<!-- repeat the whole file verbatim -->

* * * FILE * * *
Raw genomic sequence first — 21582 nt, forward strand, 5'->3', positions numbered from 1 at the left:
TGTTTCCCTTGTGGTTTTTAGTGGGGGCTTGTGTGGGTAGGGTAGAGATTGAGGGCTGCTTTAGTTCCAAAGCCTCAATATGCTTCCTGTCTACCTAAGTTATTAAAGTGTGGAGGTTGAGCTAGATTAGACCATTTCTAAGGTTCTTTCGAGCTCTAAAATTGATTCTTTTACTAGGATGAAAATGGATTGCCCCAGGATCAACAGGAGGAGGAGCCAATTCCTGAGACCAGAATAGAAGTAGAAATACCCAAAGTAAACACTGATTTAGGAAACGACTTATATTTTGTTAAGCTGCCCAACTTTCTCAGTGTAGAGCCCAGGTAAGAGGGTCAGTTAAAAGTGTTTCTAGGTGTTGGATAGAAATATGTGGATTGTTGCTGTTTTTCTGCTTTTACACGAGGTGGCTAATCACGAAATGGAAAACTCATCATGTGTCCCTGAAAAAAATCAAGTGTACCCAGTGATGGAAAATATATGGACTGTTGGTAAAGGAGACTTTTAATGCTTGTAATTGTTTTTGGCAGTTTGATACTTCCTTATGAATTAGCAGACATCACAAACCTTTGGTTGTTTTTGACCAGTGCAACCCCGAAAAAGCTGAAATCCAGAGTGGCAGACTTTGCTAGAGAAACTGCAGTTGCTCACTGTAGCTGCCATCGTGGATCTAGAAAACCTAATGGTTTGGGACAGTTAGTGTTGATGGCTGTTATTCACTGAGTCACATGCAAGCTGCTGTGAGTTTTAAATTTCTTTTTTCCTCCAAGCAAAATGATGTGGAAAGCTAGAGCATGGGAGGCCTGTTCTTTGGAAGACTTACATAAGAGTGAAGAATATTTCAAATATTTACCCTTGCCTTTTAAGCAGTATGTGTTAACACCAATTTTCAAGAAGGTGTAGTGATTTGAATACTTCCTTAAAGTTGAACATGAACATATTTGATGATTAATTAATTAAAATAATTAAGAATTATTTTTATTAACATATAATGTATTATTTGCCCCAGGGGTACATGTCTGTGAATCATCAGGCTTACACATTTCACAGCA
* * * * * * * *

Raw genomic sequence first — 21582 nt, forward strand, 5'->3', positions numbered from 1 at the left:
TGTTTCCCTTGTGGTTTTTAGTGGGGGCTTGTGTGGGTAGGGTAGAGATTGAGGGCTGCTTTAGTTCCAAAGCCTCAATATGCTTCCTGTCTACCTAAGTTATTAAAGTGTGGAGGTTGAGCTAGATTAGACCATTTCTAAGGTTCTTTCGAGCTCTAAAATTGATTCTTTTACTAGGATGAAAATGGATTGCCCCAGGATCAACAGGAGGAGGAGCCAATTCCTGAGACCAGAATAGAAGTAGAAATACCCAAAGTAAACACTGATTTAGGAAACGACTTATATTTTGTTAAGCTGCCCAACTTTCTCAGTGTAGAGCCCAGGTAAGAGGGTCAGTTAAAAGTGTTTCTAGGTGTTGGATAGAAATATGTGGATTGTTGCTGTTTTTCTGCTTTTACACGAGGTGGCTAATCACGAAATGGAAAACTCATCATGTGTCCCTGAAAAAAATCAAGTGTACCCAGTGATGGAAAATATATGGACTGTTGGTAAAGGAGACTTTTAATGCTTGTAATTGTTTTTGGCAGTTTGATACTTCCTTATGAATTAGCAGACATCACAAACCTTTGGTTGTTTTTGACCAGTGCAACCCCGAAAAAGCTGAAATCCAGAGTGGCAGACTTTGCTAGAGAAACTGCAGTTGCTCACTGTAGCTGCCATCGTGGATCTAGAAAACCTAATGGTTTGGGACAGTTAGTGTTGATGGCTGTTATTCACTGAGTCACATGCAAGCTGCTGTGAGTTTTAAATTTCTTTTTTCCTCCAAGCAAAATGATGTGGAAAGCTAGAGCATGGGAGGCCTGTTCTTTGGAAGACTTACATAAGAGTGAAGAATATTTCAAATATTTACCCTTGCCTTTTAAGCAGTATGTGTTAACACCAATTTTCAAGAAGGTGTAGTGATTTGAATACTTCCTTAAAGTTGAACATGAACATATTTGATGATTAATTAATTAAAATAATTAAGAATTATTTTTATTAACATATAATGTATTATTTGCCCCAGGGGTACATGTCTGTGAATCATCAGGCTTACACATTTCACAGCA